I had been looking forward to this for a while and was expecting a good atmosphere. My enthusiasm was dampened somewhat when the night before the match, after telling someone I would be going to see the match, their response was:

Ten cuidado

I will pray for you. Be careful

Felling slightly apprehensive, we set off through town the next morning. It seems the authorities had tried to minimize trouble by scheduling the match at 11 AM. The fans seemed less drunk than the previous Cremas match I had seen.

Arriving at El Trebol stadium, home of the Rojos, was like entering the Guatemalan Police Academy. The streets were lined with Police pickup trucks and the stadium was surrounded by uniformed officers. It wasn’t even overkill as after the match there was a mass brawl between the two sets of fan.

We entered the stadium at ‘General Norte’ – the Rojos fan zone.

Bienvenido al infierno, hijo de putas

Welcome to Hell motherfuckers

We watched as the Rojos mascot, a devil carrying a coffin, pranced around on the pitch taunting the Cremas fans and players.

El Trebol stadium

El Trebol stadium

Unlike the Cremas who preferred music, Rojos fans made up for their lack of drums with pyrotechnics and fireworks.

Rojo mist

Rojo mist

The view for portions of the match

The view for portions of the match

One fan stumbled out of the crowd clutching his arm which was bleeding profusely. He was part of a group who were trying to dismantle the concertina wire lining the fences separating the fans from the pitch.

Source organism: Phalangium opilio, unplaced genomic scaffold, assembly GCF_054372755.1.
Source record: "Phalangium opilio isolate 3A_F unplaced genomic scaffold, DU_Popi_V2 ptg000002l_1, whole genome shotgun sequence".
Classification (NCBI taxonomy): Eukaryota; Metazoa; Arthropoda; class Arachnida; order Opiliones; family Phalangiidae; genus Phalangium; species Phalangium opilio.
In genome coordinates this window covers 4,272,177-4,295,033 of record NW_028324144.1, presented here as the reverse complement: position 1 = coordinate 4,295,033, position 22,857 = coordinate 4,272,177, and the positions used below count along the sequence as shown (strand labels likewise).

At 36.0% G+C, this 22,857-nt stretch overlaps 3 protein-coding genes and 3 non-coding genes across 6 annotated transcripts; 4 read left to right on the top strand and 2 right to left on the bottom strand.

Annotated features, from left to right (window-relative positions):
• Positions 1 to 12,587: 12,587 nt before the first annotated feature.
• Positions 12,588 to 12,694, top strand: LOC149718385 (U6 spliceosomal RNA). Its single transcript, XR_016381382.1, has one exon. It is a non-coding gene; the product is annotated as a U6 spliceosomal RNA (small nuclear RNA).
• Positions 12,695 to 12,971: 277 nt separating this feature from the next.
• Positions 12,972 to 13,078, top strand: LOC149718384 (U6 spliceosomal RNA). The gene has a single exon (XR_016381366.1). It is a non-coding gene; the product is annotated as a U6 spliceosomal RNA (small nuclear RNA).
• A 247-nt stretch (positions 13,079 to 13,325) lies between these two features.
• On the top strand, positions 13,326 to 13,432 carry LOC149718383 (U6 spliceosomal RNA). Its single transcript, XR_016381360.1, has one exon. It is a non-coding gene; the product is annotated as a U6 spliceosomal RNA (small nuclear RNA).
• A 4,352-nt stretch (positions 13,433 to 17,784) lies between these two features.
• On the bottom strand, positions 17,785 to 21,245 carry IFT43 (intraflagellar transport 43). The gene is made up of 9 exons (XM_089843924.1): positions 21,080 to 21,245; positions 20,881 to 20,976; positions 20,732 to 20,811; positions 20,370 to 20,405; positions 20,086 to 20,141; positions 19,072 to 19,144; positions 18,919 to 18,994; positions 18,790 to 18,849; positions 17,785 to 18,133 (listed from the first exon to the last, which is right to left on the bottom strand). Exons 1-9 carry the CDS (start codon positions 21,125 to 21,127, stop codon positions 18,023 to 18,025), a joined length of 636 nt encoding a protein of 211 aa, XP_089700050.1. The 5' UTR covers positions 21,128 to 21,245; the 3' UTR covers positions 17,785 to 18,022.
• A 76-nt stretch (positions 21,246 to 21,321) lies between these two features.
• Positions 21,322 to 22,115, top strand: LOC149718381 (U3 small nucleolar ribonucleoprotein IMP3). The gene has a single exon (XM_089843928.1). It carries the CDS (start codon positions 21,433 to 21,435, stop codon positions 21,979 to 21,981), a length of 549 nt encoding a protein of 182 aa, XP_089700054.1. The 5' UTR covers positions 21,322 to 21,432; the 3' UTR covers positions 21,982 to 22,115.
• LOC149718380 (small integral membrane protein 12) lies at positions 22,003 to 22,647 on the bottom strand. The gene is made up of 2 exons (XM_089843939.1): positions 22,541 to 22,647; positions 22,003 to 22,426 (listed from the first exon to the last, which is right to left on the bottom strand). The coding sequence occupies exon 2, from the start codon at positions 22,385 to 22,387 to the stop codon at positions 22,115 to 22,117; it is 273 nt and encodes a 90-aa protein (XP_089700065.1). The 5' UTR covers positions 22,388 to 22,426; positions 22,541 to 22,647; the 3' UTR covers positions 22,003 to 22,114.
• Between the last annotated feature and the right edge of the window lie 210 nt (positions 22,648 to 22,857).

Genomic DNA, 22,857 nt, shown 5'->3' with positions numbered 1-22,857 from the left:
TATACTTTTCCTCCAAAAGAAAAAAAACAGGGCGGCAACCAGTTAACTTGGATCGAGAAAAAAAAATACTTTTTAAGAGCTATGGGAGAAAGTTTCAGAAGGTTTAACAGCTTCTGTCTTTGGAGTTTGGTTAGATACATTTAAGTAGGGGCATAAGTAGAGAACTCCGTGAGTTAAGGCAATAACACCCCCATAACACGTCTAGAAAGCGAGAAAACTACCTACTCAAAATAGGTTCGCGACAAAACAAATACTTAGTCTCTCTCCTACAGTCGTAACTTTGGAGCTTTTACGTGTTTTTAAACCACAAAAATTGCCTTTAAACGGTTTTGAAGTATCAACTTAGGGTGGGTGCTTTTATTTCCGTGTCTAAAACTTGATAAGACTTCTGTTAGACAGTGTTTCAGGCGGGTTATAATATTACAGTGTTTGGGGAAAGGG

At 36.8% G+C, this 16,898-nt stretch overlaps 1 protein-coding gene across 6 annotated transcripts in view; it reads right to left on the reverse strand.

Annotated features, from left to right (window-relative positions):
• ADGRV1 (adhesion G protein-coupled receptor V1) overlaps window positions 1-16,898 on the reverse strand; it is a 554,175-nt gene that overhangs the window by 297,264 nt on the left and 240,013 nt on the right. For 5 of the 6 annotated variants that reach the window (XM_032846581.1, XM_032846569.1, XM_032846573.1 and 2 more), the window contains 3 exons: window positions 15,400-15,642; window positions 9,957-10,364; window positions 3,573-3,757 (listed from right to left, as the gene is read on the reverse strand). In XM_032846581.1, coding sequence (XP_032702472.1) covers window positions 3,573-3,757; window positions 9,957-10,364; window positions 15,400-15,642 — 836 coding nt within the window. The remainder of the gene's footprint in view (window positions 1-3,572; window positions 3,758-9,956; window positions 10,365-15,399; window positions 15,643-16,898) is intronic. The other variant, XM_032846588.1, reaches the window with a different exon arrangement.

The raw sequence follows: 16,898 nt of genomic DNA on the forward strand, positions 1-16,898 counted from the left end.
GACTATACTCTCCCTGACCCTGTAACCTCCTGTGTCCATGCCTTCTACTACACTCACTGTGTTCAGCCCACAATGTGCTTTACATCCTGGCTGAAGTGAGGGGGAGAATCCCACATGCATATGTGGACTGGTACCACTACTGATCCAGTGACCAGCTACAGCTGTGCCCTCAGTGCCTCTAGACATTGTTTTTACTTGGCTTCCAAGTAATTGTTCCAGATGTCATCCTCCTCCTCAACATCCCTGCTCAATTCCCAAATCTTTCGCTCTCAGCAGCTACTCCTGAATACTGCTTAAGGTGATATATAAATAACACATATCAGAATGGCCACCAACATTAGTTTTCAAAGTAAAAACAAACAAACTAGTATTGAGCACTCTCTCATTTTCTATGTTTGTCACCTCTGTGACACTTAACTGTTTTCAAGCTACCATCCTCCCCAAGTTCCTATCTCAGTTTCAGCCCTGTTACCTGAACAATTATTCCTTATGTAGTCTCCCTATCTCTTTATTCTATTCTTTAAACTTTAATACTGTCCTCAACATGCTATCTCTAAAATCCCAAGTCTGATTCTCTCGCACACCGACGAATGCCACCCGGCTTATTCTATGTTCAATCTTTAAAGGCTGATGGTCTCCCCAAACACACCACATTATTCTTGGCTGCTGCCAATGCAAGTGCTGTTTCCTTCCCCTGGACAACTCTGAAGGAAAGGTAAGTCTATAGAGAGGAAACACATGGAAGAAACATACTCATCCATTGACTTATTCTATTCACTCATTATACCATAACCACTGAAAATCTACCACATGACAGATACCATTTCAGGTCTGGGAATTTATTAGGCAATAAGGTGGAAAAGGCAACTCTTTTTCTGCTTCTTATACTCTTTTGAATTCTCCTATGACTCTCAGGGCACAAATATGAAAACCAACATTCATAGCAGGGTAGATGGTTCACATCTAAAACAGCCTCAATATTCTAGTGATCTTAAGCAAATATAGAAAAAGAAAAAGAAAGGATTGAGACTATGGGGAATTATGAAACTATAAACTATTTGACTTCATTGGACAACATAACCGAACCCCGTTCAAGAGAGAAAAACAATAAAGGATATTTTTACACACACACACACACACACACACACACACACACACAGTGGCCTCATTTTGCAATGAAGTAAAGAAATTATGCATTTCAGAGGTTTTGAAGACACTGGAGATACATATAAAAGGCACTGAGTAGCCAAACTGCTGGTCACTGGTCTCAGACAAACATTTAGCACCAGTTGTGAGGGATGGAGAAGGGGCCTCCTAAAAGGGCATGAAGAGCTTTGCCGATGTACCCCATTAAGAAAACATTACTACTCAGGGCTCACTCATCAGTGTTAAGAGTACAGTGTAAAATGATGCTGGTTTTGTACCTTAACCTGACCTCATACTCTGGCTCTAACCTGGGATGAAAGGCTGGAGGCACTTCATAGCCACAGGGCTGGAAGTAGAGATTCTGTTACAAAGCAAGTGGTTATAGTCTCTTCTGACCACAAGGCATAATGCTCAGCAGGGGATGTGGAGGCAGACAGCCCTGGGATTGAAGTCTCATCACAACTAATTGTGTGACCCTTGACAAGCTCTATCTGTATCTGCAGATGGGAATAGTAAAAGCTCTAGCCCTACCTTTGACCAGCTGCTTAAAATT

El Clásico

El Clásico

The match was delayed as these fans on the fence tried to set fire to a Comunicaciones flag

The match was delayed as these fans on the fence tried to set fire to a Comunicaciones flag

The match wasn’t great. It was only until half way through the second half that a dubious penalty was awarded to see Rojos go one-nil up. The minority of Cremas fans got rowdy and were swiftly beaten by the police before the match got under way again.

What was most entertaining was the especially vitriolic hate between the two sets of fans.

Hueco de mierda

Tu papa es un Crema, y tu mama es una puta

Mono de mierda

Hijo de putas, Cremas

I know it’s normal to abuse and swear at football matches around the world, but what was interesting was that throughout the course of the match I only ever heard one compliment or sign of appreciation. Every opportunity was taken to hate the opponents rather than cheer on their own team.

As the whistle sounded we got out of there quickly before the fans got to work on each other.

Result: Municipal: 1 – Comunicaciones: 0

To round up, Xelajú is the most fun team to go and see, so long as they are playing at their home stadium. Cremas fans are the most hardcore. I think this may be due to the fact there stadium is in the north of the city near to zone 18, which may attract the scariest ultras. The team probably also has the best standard of football, although that isn’t saying much.

I can see why the chicken bus chooses to support Real or Barcelona.

No love lost

No love lost


One response to “Fútbol

  1. Pingback: Día de la Revolución | onchickenbuses·